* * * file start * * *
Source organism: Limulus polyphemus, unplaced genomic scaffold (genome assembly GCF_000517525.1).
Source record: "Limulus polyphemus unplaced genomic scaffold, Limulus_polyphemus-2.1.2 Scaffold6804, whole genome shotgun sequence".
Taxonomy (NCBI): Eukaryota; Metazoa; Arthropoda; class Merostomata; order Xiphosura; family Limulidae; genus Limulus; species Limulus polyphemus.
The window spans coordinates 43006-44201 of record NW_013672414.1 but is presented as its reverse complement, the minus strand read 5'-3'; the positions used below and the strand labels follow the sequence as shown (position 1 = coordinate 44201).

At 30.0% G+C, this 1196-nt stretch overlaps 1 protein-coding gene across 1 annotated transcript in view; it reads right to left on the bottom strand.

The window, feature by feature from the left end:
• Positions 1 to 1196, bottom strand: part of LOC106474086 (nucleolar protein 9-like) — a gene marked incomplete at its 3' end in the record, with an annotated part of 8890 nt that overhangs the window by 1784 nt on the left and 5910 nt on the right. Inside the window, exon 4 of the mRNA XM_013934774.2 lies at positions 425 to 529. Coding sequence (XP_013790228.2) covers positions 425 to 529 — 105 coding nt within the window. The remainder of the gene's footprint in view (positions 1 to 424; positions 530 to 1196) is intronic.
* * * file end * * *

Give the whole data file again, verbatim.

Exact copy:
Source organism: Limulus polyphemus, unplaced genomic scaffold (genome assembly GCF_000517525.1).
Source record: "Limulus polyphemus unplaced genomic scaffold, Limulus_polyphemus-2.1.2 Scaffold6804, whole genome shotgun sequence".
Taxonomy (NCBI): Eukaryota; Metazoa; Arthropoda; class Merostomata; order Xiphosura; family Limulidae; genus Limulus; species Limulus polyphemus.
The window spans coordinates 43006-44201 of record NW_013672414.1 but is presented as its reverse complement, the minus strand read 5'-3'; the positions used below and the strand labels follow the sequence as shown (position 1 = coordinate 44201).

At 30.0% G+C, this 1196-nt stretch overlaps 1 protein-coding gene across 1 annotated transcript in view; it reads right to left on the bottom strand.

The window, feature by feature from the left end:
• Positions 1 to 1196, bottom strand: part of LOC106474086 (nucleolar protein 9-like) — a gene marked incomplete at its 3' end in the record, with an annotated part of 8890 nt that overhangs the window by 1784 nt on the left and 5910 nt on the right. Inside the window, exon 4 of the mRNA XM_013934774.2 lies at positions 425 to 529. Coding sequence (XP_013790228.2) covers positions 425 to 529 — 105 coding nt within the window. The remainder of the gene's footprint in view (positions 1 to 424; positions 530 to 1196) is intronic.